How Do I Prepare for the Actuary Exam?

Actuaries work with figures and formulas to calculate financial risks for companies. Most employers expect applicants to have earned at least one of the professional certifications. Read on for some test taking tips to help you study for your exam. Schools offering Risk Management degrees can also be found in these popular choices.

The Actuary Exam

Completing an actuary certification program could earn you the designation of associate or fellow of one of two actuarial societies. The Society of Actuaries (SOA) is the largest professional actuarial group and it's made up of actuaries who work in pensions, employee benefits and life/health insurance. The Casualty Actuarial Society (CAS) is made up of those who work in worker's compensation and liability, car and fire insurance. Each society offers multiple exams that lead to a certification or actuarial credential. Many employers require that you have passed at least one of the initial exams to be considered for employment.

Important Facts About Actuaries

Job Outlook (2014-2024) 8% growth
Median Salary (2014) $96,700 per year
Work Environment Full time hours in an office environment, often with a team of other business professionals; large insurance companies, government positions
On-the-Job Training Junior actuaries receive training from a more senior actuary; start out doing fundamental tasks and work up to more complicated projects.

Source: U.S Bureau of Labor Statistics

Exam Prep Tips

Before you go to take your exam, you'll have likely completed at least four years of undergraduate education in actuarial science from a college or university. Many of these programs are designed to prepare you for your big exam day. In addition, you may want to take the following tips gleaned from the actuarial societies into consideration.

Don't Cram

The exams are made up of several areas of knowledge: insurance-related topics, probability, contingencies, interest theory and risk management. Once you have decided which exam you are going to take, the actuarial societies say that you can expect to dedicate about 100 hours of study for every hour of the exam. The exams each last between three and four hours, so you should assume you'll need at least 300-400 hours of studying time for each test. Cramming, in other words, shouldn't be an option. The best thing you can do is to study hard and be prepared.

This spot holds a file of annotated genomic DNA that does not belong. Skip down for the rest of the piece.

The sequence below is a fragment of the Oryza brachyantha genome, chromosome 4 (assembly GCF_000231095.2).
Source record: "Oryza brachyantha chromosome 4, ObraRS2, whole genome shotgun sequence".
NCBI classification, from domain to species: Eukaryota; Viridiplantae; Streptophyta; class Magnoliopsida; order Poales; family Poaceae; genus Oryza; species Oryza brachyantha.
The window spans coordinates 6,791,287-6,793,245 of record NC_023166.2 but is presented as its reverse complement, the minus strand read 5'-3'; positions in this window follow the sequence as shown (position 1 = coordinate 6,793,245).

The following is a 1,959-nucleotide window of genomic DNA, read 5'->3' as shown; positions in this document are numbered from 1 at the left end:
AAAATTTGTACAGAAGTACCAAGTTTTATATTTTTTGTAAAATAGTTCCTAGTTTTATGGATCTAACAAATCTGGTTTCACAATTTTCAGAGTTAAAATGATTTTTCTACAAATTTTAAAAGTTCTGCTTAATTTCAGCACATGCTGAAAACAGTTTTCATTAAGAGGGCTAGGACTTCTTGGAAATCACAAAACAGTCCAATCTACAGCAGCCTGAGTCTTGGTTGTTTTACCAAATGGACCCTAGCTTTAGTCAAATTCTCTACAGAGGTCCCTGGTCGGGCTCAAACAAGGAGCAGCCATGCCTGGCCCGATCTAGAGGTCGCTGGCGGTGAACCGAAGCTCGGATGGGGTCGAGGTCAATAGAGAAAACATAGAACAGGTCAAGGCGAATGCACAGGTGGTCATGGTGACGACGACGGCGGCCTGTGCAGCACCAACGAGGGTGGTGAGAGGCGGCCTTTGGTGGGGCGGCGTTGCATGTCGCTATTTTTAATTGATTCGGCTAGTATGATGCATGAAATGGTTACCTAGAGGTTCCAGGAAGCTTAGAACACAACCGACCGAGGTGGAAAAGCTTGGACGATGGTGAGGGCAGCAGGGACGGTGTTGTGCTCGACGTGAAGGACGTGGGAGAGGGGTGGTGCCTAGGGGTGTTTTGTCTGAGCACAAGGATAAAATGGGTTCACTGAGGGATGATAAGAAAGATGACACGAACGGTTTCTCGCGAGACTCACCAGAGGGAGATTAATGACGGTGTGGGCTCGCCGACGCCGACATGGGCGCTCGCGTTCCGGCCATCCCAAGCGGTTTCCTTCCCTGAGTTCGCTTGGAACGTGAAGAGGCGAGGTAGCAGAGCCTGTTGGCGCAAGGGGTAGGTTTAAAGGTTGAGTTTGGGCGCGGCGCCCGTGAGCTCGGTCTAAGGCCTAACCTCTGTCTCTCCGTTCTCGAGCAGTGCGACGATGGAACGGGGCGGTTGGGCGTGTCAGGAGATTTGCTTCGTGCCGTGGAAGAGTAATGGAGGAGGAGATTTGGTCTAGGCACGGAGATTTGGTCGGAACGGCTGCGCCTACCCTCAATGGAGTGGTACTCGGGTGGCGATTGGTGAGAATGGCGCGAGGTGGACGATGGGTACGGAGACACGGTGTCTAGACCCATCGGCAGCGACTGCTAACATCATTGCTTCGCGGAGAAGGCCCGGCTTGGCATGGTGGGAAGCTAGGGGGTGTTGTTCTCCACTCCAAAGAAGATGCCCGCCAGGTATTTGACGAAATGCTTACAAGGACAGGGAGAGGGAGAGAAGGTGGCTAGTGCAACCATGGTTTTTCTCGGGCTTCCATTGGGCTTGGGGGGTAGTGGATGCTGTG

Use Study Partners and Materials

Find a study group or ask a friend or family member to quiz you. Also, make sure you have all study books and materials on hand. Just studying and reading material over and over until you can cite it in your sleep isn't enough. You must completely understand each mathematical concept. Before the exam, take a look at practice tests available on the actuarial society's web page.

Formula Vs. Multiple Choice Strategies

If you are taking the math exam, work problems repeatedly so that you understand each formula. If your exam is multiple choice, make sure that you work at a suitable pace through each of the questions. If you don't know an answer, you can skip it and come back to it. If you are stuck on a question, move on to the next question; this will help you save time. You can always go back later and try to answer one you skipped.

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